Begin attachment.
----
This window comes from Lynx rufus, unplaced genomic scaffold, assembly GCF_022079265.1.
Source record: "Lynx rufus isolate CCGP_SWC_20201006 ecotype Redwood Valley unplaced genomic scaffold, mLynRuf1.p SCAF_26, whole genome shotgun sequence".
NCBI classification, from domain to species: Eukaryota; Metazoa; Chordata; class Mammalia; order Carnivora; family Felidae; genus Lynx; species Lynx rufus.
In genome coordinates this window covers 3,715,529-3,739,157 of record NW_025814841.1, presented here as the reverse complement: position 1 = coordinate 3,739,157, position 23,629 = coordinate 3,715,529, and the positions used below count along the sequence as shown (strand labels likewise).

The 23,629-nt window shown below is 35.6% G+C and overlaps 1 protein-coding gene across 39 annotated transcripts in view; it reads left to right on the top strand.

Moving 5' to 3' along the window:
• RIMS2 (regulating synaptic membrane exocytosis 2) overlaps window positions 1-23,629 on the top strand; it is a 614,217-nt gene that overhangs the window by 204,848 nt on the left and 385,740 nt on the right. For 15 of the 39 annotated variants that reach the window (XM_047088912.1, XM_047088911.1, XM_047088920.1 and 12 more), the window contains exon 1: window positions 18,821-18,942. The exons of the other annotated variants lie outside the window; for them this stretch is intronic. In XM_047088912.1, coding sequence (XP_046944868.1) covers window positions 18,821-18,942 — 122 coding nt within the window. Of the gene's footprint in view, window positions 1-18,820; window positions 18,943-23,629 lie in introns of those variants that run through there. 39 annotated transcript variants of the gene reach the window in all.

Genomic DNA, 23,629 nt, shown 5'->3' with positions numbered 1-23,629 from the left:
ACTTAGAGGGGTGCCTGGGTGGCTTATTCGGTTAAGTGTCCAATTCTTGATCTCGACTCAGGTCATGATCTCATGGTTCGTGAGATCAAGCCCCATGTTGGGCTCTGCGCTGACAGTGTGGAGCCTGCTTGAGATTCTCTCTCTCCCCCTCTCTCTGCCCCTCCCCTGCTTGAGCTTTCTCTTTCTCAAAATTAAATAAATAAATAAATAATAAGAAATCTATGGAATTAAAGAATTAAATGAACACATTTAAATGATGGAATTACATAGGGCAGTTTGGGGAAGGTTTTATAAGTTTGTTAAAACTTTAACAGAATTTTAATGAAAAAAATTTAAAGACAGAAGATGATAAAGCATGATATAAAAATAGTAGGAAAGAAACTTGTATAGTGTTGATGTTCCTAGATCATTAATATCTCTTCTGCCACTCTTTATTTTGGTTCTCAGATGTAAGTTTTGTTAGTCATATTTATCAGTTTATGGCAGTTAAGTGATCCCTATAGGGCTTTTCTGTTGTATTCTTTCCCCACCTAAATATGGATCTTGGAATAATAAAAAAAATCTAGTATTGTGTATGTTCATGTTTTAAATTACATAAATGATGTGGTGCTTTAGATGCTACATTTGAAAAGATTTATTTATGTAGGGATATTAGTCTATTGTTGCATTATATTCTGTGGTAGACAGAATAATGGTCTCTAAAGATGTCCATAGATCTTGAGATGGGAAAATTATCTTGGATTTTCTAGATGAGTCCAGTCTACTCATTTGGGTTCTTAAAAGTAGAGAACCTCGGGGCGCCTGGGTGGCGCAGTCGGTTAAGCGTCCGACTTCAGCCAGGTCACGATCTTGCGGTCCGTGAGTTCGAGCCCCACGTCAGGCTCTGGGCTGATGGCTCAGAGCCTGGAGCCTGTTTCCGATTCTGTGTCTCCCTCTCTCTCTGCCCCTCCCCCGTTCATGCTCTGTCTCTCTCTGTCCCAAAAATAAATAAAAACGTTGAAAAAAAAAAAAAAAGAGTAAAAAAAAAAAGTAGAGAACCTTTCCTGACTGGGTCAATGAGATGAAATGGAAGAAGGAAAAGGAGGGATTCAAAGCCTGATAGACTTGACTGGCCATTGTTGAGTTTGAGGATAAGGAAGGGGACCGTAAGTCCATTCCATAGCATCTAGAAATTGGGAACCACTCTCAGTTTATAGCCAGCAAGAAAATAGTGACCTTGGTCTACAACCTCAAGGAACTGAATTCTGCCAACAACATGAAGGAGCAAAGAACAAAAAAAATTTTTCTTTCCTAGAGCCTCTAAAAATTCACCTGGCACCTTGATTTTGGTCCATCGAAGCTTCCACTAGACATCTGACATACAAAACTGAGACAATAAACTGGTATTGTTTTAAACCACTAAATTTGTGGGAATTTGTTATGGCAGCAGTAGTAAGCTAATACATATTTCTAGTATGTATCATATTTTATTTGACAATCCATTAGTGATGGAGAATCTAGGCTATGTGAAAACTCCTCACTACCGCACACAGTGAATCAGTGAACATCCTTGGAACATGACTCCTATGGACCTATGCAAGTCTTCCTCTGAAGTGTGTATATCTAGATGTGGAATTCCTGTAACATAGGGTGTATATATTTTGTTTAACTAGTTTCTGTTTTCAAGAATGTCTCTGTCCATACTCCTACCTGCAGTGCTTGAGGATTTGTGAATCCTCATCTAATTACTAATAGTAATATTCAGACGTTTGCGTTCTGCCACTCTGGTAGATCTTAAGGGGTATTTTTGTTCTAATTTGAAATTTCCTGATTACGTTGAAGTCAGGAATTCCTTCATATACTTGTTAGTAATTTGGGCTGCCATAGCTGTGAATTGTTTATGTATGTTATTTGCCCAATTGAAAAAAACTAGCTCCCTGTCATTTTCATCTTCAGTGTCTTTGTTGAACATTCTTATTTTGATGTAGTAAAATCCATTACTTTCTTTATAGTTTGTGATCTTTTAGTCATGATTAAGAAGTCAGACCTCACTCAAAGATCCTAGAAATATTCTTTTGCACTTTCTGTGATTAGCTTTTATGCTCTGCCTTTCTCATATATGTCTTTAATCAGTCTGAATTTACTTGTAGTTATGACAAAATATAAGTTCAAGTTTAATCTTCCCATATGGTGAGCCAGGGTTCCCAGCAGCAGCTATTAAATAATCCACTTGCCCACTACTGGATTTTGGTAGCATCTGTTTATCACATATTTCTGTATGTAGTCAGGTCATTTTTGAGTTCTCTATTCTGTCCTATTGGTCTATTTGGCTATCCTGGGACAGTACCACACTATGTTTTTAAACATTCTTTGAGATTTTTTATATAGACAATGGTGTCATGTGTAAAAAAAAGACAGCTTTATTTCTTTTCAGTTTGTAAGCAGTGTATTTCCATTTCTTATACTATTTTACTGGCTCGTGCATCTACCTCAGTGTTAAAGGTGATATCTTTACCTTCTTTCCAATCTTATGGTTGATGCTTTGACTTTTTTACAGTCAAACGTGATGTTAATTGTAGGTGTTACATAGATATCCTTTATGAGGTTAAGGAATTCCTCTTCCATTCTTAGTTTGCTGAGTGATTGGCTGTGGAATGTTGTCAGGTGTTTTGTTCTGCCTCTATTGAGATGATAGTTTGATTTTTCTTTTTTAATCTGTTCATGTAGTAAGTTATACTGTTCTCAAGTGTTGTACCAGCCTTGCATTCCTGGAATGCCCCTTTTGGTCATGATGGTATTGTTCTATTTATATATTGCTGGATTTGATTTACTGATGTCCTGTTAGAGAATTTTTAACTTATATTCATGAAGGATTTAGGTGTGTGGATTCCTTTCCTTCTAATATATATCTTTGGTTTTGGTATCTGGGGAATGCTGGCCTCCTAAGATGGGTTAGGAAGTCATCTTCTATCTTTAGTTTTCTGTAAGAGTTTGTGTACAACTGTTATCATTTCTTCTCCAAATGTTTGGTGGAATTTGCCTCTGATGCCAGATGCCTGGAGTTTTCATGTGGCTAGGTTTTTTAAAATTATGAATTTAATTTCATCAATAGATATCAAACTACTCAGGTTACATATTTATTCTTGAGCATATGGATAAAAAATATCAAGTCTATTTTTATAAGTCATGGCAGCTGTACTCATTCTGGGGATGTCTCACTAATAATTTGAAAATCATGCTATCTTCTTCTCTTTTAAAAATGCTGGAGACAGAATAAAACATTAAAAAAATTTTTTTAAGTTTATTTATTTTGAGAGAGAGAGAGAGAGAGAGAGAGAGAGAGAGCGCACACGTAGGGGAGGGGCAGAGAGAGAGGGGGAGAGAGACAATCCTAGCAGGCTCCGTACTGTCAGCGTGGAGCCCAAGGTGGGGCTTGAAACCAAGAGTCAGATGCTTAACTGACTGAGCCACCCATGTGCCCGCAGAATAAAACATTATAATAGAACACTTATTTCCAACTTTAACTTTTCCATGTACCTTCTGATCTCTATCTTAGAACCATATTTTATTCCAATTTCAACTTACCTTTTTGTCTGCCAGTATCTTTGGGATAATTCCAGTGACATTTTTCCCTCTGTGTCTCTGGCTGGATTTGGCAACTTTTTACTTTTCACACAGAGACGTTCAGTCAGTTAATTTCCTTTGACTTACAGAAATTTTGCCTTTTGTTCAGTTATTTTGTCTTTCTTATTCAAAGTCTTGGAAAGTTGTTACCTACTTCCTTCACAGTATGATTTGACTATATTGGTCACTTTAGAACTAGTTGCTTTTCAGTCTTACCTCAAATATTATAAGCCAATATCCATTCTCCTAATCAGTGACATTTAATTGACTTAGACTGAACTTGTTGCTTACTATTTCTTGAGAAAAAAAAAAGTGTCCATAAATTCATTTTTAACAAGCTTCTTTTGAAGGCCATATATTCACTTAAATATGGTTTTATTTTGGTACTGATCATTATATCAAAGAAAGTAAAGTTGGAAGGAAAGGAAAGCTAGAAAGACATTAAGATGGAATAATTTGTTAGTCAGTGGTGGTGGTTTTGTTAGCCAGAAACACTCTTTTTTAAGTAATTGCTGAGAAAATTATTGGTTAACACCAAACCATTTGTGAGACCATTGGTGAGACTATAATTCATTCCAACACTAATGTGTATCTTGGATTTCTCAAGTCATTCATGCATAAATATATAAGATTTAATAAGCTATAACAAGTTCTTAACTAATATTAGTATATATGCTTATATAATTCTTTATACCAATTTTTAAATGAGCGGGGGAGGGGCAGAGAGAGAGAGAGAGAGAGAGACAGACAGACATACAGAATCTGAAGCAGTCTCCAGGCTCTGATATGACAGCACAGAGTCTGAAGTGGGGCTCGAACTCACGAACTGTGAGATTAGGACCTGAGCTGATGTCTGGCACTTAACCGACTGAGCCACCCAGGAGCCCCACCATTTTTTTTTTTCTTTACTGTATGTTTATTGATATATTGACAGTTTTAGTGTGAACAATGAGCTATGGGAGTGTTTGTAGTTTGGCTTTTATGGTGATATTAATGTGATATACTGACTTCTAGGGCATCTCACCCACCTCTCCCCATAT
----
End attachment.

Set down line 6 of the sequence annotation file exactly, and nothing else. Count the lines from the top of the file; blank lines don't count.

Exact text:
Moving 5' to 3' along the window: